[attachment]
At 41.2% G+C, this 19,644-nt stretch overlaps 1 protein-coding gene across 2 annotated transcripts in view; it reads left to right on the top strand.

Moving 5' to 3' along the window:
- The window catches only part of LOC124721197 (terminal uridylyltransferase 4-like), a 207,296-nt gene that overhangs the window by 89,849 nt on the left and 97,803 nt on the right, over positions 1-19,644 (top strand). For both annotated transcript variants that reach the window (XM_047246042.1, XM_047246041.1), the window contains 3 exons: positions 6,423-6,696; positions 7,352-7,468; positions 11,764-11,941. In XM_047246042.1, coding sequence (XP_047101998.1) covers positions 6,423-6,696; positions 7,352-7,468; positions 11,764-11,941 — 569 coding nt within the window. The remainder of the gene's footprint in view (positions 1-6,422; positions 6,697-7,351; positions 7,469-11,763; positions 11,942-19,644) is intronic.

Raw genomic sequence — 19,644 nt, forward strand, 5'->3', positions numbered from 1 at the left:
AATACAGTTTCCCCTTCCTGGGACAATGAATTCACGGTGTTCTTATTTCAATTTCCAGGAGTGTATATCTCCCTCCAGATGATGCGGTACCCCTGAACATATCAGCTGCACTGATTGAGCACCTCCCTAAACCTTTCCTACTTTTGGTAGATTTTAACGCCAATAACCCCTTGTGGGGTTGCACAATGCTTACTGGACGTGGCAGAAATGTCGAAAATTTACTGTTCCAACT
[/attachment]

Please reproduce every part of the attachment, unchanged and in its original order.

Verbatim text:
At 41.2% G+C, this 19,644-nt stretch overlaps 1 protein-coding gene across 2 annotated transcripts in view; it reads left to right on the top strand.

Moving 5' to 3' along the window:
- The window catches only part of LOC124721197 (terminal uridylyltransferase 4-like), a 207,296-nt gene that overhangs the window by 89,849 nt on the left and 97,803 nt on the right, over positions 1-19,644 (top strand). For both annotated transcript variants that reach the window (XM_047246042.1, XM_047246041.1), the window contains 3 exons: positions 6,423-6,696; positions 7,352-7,468; positions 11,764-11,941. In XM_047246042.1, coding sequence (XP_047101998.1) covers positions 6,423-6,696; positions 7,352-7,468; positions 11,764-11,941 — 569 coding nt within the window. The remainder of the gene's footprint in view (positions 1-6,422; positions 6,697-7,351; positions 7,469-11,763; positions 11,942-19,644) is intronic.

Raw genomic sequence — 19,644 nt, forward strand, 5'->3', positions numbered from 1 at the left:
AATACAGTTTCCCCTTCCTGGGACAATGAATTCACGGTGTTCTTATTTCAATTTCCAGGAGTGTATATCTCCCTCCAGATGATGCGGTACCCCTGAACATATCAGCTGCACTGATTGAGCACCTCCCTAAACCTTTCCTACTTTTGGTAGATTTTAACGCCAATAACCCCTTGTGGGGTTGCACAATGCTTACTGGACGTGGCAGAAATGTCGAAAATTTACTGTTCCAACT